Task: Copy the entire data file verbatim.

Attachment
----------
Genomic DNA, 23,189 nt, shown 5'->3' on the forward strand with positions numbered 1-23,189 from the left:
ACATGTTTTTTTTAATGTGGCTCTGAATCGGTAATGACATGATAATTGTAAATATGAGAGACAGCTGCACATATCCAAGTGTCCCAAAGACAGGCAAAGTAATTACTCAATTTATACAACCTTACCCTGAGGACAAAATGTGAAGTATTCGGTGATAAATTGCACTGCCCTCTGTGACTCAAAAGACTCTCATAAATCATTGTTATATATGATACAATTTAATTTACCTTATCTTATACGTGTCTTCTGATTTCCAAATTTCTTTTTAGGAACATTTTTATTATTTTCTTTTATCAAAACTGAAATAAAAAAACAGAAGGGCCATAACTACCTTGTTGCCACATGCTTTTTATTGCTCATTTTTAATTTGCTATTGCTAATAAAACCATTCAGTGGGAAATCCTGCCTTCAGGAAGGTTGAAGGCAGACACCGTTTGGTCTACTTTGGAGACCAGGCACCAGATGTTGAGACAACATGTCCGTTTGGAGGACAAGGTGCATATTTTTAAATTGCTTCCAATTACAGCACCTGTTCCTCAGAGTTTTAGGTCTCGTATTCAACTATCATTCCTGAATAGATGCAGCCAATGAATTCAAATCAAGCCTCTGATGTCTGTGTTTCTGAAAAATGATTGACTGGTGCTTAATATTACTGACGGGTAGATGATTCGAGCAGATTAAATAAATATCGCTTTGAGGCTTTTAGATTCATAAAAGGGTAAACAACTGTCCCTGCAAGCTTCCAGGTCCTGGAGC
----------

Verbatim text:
Genomic DNA, 23,189 nt, shown 5'->3' on the forward strand with positions numbered 1-23,189 from the left:
ACATGTTTTTTTTAATGTGGCTCTGAATCGGTAATGACATGATAATTGTAAATATGAGAGACAGCTGCACATATCCAAGTGTCCCAAAGACAGGCAAAGTAATTACTCAATTTATACAACCTTACCCTGAGGACAAAATGTGAAGTATTCGGTGATAAATTGCACTGCCCTCTGTGACTCAAAAGACTCTCATAAATCATTGTTATATATGATACAATTTAATTTACCTTATCTTATACGTGTCTTCTGATTTCCAAATTTCTTTTTAGGAACATTTTTATTATTTTCTTTTATCAAAACTGAAATAAAAAAACAGAAGGGCCATAACTACCTTGTTGCCACATGCTTTTTATTGCTCATTTTTAATTTGCTATTGCTAATAAAACCATTCAGTGGGAAATCCTGCCTTCAGGAAGGTTGAAGGCAGACACCGTTTGGTCTACTTTGGAGACCAGGCACCAGATGTTGAGACAACATGTCCGTTTGGAGGACAAGGTGCATATTTTTAAATTGCTTCCAATTACAGCACCTGTTCCTCAGAGTTTTAGGTCTCGTATTCAACTATCATTCCTGAATAGATGCAGCCAATGAATTCAAATCAAGCCTCTGATGTCTGTGTTTCTGAAAAATGATTGACTGGTGCTTAATATTACTGACGGGTAGATGATTCGAGCAGATTAAATAAATATCGCTTTGAGGCTTTTAGATTCATAAAAGGGTAAACAACTGTCCCTGCAAGCTTCCAGGTCCTGGAGC